Fostering to Adopt: What It’s Really Like

by admin

Fostering to Adopt: What It’s Really Like

Maybe I am luckier than most parents waiting to adopt. My little girl, a beautiful and adventurous two-year-old, lives in my home already and has been since she came to us as a foster child at three months old. For the past twenty-three months, I have been able to love and mother her as if she is my own. I did not begin fostering with the intention to adopt. I fell in love. After only a few months with this precious little girl, I knew I wanted to adopt her. I hoped of course for the best for her family, that bio-mom would deal with her addictions and the family could be reunited, but always feeling that letting go would be next to impossible.

As the months passed, it became obvious to everyone involved that bio-mom was making little to no effort to deal with her problems. Each temporary court order was replaced with another longer protection order, and the original three months we had been asked to foster (C) turned into a year and then two. My husband and I began to discuss the reality of committing another eighteen years to child raising and decided that, although this was not something we had planned, we just could not let her go. We wanted this little girl to be ours. And we were the only family she knew.

The wait has been agonizing and laced with fear of loss. In our area, biological parents are usually given two years to make improvement and show they are able to provide a safe home for their children. At the end of the two years, social workers apply to the court for permanent wardship. Before permanent wardship can be granted, the social worker must show they have tried all other available options, including all relatives and in the case of aboriginal children, which (C) is on her biological mother’s side, the family reservation. Biological family is always given priority over the foster family whether they have a relationship with the child or not, as is the child’s band.

In the midst of this waiting, we have suffered moments of terror. Bio-mom has come forward with the names of distant relatives on numerous occasions and each time we feared this would be the day we would lose our little girl to strangers. As fate would have it, though, these relatives have either not been willing to commit to raising a child not their own, nor have been unable to pass the home study. For two years we lived with the hope that everything would turn out for the best, while at the same time knowing we could lose (C) at anytime.

At the end of March of this year came our first real ray of hope. (C) was made a permanent ward. Following the court decision, bio-mom announced to the social worker that she wanted my husband and I to adopt. Now that (C) has been made a permanent ward, the fear of unknown distant relatives coming forward to lay claim has lessened. If it does happen, they will have to go through the same adoption process as us. They are no longer automatically granted priority. However, the fact remains that they can go through the same adoption process as us, which would mean a lengthy battle in court.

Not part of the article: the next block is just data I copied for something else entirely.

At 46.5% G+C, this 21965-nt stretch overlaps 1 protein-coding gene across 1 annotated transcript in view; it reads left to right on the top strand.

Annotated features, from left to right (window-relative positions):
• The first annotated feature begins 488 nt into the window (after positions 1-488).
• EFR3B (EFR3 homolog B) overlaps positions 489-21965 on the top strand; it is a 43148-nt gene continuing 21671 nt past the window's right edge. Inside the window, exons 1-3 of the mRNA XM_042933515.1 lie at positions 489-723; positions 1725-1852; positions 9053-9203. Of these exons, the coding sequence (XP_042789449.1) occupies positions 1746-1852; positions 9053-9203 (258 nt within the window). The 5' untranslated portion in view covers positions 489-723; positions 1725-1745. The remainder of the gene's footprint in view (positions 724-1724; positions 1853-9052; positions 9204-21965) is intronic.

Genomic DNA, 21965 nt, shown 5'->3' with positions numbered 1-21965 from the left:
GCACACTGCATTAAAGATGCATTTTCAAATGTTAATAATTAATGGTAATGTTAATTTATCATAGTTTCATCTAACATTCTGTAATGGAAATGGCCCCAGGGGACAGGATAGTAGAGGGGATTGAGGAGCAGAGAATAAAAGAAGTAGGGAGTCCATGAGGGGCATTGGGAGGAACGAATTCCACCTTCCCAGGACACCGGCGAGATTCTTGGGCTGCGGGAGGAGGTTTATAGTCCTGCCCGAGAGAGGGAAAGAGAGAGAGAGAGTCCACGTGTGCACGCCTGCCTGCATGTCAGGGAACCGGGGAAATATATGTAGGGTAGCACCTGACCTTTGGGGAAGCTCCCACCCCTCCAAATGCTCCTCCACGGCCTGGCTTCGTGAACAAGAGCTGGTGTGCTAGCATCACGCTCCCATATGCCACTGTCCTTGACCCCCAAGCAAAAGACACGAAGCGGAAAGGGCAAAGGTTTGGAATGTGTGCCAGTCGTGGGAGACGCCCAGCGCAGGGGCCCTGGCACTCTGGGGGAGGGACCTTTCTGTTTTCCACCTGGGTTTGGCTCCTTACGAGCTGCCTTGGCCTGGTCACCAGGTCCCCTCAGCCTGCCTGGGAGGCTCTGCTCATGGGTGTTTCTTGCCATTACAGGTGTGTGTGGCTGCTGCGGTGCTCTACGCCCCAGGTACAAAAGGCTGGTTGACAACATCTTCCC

Permanency has been granted, but this does not yet mean we are able to adopt. Once a child is made a permanent ward their file is moved from protective services to a long-term worker. The long-term worker prepares the file for the adoption registry, a process that takes anywhere from several months to a few years, depending on the size of the file, the ease of collecting family and child history, the work load of the department, and the priority of the case.

Priority is given to those children who are without a home, those in foster homes where the foster parents do not want to adopt. With (C) being in a loving foster home that does want to adopt her and has been her home since infancy, her case is low priority. I have heard from various social workers that we may be forced to wait up to another two years.

In my heart, (C) is my daughter. My biological children call her their sister. To (C), I am Mommy and my husband is Daddy. To the government, though, we are not yet a real family. We cannot officially call her daughter and begin to make decisions we believe will be in her best interest. I cannot even sign consent for any services she may need. Despite the length of time (C) has spent in our home, my husband and I are not even considered her legal guardians. Everything must go through the social worker. It is a small price to pay for the joy of having her in our home, but I want things official. I want the uncertainty and the waiting to be over. When she calls me “Mommy,” I want to be able to promise her it is forever.